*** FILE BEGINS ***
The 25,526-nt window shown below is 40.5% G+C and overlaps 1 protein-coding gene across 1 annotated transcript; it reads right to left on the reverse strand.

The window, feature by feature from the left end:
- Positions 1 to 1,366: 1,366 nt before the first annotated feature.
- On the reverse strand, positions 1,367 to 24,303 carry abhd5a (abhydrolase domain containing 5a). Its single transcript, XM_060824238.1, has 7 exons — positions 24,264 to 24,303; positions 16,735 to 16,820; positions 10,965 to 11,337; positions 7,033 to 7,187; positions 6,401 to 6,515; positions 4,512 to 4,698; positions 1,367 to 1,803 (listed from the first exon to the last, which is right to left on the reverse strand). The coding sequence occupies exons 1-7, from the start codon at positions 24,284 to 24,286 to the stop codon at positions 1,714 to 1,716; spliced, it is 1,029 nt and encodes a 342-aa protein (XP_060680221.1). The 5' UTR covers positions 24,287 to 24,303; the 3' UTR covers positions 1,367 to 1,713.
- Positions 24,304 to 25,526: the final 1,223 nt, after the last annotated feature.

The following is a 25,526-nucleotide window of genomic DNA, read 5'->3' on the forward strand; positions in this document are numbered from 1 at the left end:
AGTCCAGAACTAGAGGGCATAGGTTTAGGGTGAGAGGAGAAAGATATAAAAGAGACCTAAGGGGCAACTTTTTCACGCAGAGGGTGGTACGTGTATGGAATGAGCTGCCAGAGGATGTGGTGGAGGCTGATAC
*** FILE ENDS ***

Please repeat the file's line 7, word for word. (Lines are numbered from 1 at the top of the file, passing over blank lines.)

AGTCCAGAACTAGAGGGCATAGGTTTAGGGTGAGAGGAGAAAGATATAAAAGAGACCTAAGGGGCAACTTTTTCACGCAGAGGGTGGTACGTGTATGGAATGAGCTGCCAGAGGATGTGGTGGAGGCTGATAC